View From Above

Jan 9 2013   3:18PM GMT

It’s Mobile’s World Now and PC Just Has to Get Over It

Ron Miller Ron Miller Profile: Ron Miller

As mobile devices usage continues to rise, we see PC sales decline.

We’ve seen all the signs lately that the PCs days are numbered and mobile and cloud, well they’re the cat’s meow, the BMOC, the big dog.

Oh , you’ll still see PC skulking around, showing up at parties and being annoying, but in 2012, we seemed to make a clear transition from desktop to mobile. Even Microsoft has seen this coming. Hence the rush to the cloud, the emphasis on mobile and the even the release of a Microsoft branded tablet with more coming.

We’ve all heard that Windows 8 PC sales have been slow. NPD reported at the end of November that Windows 8 sales were sluggish as were PCs and laptops in general with notebooks down 24 percent and desktop sales down 9 percent.

Granted it was early days, but Preston Gralla writing on his Computerworld blog after the holidays found that Windows 8 sales were still in the doldrums, and Gralla referenced a variety of sources reporting essentially the same bad news with lagging sales — and some computer manufacturing executives were beginning to express frustration at the lack of Windows 8 PC and laptop sales.

I trust that it has nothing to do with the quality of Windows 8. Whether you love it or not doesn’t have much to do with the lack of sales. It’s because the sales have shifted to mobile devices. In Mary Meeker’s Internet Trends report this year, one telling slide was # 25, which showed in the fourth quarter of 2010, smartphones and tablet shipments surpassed PC and notebook shipments for the first time — and are expected to skyrocket in the coming years, while PC and notebook shipments will remain flat. Go have a look, it’s pretty telling. I’ll wait.

What’s even more telling is the next slide which predicts that sometime this year, the installed base of mobile device users will surpass the installed base of PC and Netbook user for the first time. Those two slides tell the tale of the changing demographics in technology usage (in case you needed a picture of what’s become obvious to just about everyone).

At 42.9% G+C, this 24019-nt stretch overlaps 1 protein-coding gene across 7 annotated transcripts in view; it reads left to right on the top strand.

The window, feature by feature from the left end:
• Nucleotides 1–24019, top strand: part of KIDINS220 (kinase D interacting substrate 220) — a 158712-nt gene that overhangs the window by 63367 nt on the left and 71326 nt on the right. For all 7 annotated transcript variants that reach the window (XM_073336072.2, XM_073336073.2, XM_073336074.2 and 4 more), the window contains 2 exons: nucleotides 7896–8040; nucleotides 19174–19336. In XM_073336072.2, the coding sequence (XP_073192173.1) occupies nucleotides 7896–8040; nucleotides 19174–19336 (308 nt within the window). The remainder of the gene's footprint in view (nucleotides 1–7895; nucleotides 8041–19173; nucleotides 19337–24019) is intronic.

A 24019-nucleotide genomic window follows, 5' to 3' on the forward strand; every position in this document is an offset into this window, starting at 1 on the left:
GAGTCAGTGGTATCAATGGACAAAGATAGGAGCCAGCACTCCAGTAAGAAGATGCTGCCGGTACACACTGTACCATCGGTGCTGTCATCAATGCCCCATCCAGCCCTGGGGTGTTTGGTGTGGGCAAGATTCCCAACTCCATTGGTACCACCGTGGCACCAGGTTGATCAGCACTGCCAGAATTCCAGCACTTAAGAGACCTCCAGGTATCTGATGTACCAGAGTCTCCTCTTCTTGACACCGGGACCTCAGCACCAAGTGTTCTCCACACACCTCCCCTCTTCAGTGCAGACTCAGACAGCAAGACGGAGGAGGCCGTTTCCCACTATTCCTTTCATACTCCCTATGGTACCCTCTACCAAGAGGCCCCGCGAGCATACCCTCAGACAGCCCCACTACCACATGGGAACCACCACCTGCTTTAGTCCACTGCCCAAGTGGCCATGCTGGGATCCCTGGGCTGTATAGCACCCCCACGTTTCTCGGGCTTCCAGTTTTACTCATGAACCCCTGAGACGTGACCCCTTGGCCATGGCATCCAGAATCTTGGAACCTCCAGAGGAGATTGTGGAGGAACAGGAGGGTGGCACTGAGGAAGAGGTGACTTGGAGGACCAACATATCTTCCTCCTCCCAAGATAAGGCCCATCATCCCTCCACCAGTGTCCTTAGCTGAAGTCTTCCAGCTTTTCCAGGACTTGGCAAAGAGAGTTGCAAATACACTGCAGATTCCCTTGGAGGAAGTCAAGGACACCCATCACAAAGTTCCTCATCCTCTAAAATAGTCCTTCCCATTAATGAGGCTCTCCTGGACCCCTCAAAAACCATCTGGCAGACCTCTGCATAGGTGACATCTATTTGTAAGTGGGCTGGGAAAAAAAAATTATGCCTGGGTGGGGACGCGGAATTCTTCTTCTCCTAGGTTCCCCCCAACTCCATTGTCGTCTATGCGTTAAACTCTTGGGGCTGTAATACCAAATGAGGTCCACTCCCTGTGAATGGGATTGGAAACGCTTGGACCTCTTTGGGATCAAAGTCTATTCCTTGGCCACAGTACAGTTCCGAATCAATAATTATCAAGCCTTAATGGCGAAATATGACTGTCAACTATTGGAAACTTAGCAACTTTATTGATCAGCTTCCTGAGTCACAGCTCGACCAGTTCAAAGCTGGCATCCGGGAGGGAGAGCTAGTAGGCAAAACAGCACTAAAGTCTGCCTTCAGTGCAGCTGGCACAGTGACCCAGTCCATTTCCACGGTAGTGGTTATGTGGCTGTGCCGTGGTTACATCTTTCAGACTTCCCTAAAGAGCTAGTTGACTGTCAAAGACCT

That not enough for you? How about this little data point then? Apple reported recently that it surpassed 40 billion total downloads in the App Store  since inception with almost half of those coming in 2012 and 2 billion in December alone. The App Store now has an astonishing 775,000 apps now. There are simply a lot of idevices out there and people appear to love to download apps.

And it’s not just Apple. ReadWriteWeb reports that Google, the other mobile behemoth, and its Google Play Android store is growing even faster and could pass a million apps before Apple does.

All this data seems to agree that mobile is ascending and PC is waning. This doesn’t mean we’ll stop using PCs or that the PC will go the way of the dinosaur, at least for the near term, but it does mean the PC will have less and less use in our lives, and as that is going to have an impact on traditional PC software like Windows and Office for the desktop. It’s a mobile world and the traditional PC is just going to have to get used to it.

Photo Credit:

(c) Can Stock Photo

8  Comments on this Post

 
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  • everydaylinuxuser

    I think the rise of the tablet can be determined by two clear principles. 1. It is very portable and 2. you don't need any computing expertise to use one.

    The humble desktop or laptop running Windows would inevitably end up with (for average users who just want to look at facebook, youtube etc) the owner having to ask their pal's son who knows a bit about computing to fix the damn thing because data has gone missing or there are popups everywhere or it has slowed down or it won't boot properly etc. With a tablet you don't really get this. You go online and it works, you watch a youtube video and it works. Updates aren't so intensive and can be done at your own leisure.